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Inside the Cage: #DuckHunted

by Ross McKeon @rossmckeon / sjsharks.com

And on the eighth day, the Sharks rested.

In the span of exactly one week San Jose won four pressure-packed games against a big, strong, veteran, postseason-tested rival to advance beyond the opening round of the Stanley Cup playoffs for the 13th time. It marked only the second time in 37 all-time playoff series' that the hosts swept an opponent.

"Any time you sweep a team it's a lot closer than you realize," Sharks captain Joe Pavelski said. "There were some key moments guys made some big plays. Definitely it gives us confidence we can win."

As important as closing out the Anaheim Ducks with a 2-1 victory in Game 4 on Wednesday at SAP Center is the fact the Sharks matched what their next opponent accomplished when Vegas dispatched the Los Angeles Kings in a minimum amount of games as well. Earning the same rest as the Golden Knights puts San Jose on similar footing in preparation to face the surprising expansion team in Round 2 next week.

"You never expect sweep, you always want sweep," Sharks alternate captain Logan Couture said. "You always want to win every game you play. They're a very good team over there. They didn't have their best in a few games. We took advantage of that and it's good to get some rest now."

With Vegas looming on the horizon, here's what went right to allow the Sharks to beat an Anaheim team they met for only the second time in postseason.

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Inside the Cage: All is Fehr

by Ross McKeon @rossmckeon / sjsharks.com

When asked after scoring a late regular-season goal against Detroit - his first as a Shark - Eric Fehr said he couldn't recall his last NHL goal, which came at Montreal in January of last season while a member of the Pittsburgh Penguins.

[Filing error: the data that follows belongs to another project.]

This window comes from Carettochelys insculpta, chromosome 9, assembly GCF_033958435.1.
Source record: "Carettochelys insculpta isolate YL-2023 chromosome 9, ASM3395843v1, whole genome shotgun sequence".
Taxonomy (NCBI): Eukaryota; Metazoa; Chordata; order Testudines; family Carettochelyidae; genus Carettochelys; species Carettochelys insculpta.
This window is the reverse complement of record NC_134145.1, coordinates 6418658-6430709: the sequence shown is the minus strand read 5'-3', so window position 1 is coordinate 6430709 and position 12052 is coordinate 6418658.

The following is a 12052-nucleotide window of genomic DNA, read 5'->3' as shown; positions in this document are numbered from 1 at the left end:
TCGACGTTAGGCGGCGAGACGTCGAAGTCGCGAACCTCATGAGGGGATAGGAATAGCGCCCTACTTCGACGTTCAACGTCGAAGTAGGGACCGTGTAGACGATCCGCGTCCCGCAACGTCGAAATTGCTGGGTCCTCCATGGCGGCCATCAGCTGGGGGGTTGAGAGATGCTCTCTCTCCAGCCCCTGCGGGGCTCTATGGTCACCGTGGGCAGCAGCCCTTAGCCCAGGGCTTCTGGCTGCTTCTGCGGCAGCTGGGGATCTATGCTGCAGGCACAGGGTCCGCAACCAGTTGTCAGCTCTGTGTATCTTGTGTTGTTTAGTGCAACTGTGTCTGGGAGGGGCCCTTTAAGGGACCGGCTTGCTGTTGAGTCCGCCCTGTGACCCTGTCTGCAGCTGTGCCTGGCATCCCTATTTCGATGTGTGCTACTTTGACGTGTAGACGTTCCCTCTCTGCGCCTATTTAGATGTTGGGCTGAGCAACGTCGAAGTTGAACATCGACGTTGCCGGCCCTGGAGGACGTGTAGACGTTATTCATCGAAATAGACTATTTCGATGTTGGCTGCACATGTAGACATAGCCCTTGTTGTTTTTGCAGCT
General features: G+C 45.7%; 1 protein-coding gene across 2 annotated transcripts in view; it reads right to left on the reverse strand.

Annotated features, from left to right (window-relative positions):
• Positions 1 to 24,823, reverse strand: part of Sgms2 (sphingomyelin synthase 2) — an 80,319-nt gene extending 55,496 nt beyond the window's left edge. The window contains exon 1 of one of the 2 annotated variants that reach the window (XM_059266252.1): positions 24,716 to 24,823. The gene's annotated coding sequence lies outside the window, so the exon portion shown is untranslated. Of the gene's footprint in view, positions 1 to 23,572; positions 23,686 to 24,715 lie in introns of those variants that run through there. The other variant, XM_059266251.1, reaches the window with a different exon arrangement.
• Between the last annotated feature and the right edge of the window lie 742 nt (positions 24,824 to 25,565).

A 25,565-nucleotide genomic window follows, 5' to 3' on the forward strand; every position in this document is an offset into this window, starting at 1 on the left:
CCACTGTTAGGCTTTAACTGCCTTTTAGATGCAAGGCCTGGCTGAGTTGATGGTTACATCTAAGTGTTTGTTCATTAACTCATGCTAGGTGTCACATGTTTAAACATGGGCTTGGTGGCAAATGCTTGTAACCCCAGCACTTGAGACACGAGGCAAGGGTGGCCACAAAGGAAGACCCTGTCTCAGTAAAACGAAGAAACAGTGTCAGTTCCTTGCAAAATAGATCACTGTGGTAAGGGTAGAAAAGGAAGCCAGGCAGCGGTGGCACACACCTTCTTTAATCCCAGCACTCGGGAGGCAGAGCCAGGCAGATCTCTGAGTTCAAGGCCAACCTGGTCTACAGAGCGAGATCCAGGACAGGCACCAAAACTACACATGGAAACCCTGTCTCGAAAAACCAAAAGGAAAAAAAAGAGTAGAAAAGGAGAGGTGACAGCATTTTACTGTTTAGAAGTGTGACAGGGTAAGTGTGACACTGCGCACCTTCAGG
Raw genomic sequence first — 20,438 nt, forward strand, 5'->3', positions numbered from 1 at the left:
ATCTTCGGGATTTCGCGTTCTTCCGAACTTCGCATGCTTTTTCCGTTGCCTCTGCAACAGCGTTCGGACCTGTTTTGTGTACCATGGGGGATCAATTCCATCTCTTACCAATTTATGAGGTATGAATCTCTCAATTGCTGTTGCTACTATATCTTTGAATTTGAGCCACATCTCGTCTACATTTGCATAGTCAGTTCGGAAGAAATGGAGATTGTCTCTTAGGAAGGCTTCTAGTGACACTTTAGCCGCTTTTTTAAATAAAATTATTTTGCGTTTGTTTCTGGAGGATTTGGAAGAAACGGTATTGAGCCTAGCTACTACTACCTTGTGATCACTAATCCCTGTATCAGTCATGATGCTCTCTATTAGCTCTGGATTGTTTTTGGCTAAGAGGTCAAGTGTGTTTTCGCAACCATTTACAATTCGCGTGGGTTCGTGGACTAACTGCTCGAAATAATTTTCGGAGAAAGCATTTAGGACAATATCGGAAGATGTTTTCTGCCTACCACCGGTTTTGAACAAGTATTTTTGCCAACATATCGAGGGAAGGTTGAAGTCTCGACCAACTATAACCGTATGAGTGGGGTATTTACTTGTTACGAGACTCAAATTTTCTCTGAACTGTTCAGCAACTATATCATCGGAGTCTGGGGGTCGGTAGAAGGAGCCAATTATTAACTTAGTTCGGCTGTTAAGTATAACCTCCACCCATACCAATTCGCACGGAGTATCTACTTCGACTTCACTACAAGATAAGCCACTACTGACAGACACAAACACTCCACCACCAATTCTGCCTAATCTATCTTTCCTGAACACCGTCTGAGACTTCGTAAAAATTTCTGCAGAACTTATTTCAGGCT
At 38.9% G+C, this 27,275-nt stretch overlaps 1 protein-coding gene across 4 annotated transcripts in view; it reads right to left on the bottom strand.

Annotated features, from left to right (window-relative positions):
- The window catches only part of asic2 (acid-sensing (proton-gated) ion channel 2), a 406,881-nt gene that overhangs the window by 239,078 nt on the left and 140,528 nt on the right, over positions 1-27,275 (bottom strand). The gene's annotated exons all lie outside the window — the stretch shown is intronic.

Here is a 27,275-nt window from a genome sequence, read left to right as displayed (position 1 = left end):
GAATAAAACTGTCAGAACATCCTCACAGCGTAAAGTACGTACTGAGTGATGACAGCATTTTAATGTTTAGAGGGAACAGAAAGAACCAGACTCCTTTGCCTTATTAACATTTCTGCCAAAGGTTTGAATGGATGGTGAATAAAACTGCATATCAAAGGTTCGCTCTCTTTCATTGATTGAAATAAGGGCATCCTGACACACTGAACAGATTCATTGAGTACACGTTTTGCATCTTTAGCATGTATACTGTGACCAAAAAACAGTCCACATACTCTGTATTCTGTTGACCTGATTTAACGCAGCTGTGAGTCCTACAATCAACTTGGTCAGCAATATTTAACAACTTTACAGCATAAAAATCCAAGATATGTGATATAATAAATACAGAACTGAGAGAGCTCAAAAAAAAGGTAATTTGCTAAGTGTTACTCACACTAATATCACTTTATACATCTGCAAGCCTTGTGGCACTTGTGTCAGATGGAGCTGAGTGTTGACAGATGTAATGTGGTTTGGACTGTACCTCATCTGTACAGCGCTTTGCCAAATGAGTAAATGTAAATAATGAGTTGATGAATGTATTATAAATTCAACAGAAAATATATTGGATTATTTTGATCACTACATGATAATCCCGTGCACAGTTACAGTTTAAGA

After scoring a highlight-reel doozy during San Jose's 8-1 rout of Anaheim in Game 3 on Monday, Fehr had better recollection of his previous playoff goal.

"That one I do," Fehr said with a smile. "And I don't talk about it around here."

And for good reason.

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Inside The Cage: In The Driver's Seat

by Ross McKeon @rossmckeon / sjsharks.com

Just what does it mean that the Sharks are the only team this playoff season to open a series with two wins on the road?

It's certainly meant something positive in the past for San Jose. The three times the Sharks have returned home with a 2-0 lead they've advanced in every instance. And, like this year's match-up against the rival Anaheim Ducks, all three have occurred in the opening round.

The Sharks needed five games to oust Los Angeles in 2016, swept Vancouver in 2013 and survived Calgary in double-overtime of Game 7 way back in 1995.

"We did our job so far. We don't want to look too far ahead," Sharks center Eric Fehr said. "We can't expect it to be easy when we get home. As long as we have the right mindset coming home, that we have to work the same way and play the same game that will be good for us."

"Overconfidence is not part of our DNA," Sharks coach Peter DeBoer added.

The flip side, of course, is the fact Anaheim lost the first two games of a second-round series against Edmonton last spring before rallying back to win four of five to dispatch the young Oilers in seven games.

"They've been in this position before and they have been able to claw their way back into a series," Sharks center Logan Couture said. "We know how important the next game is."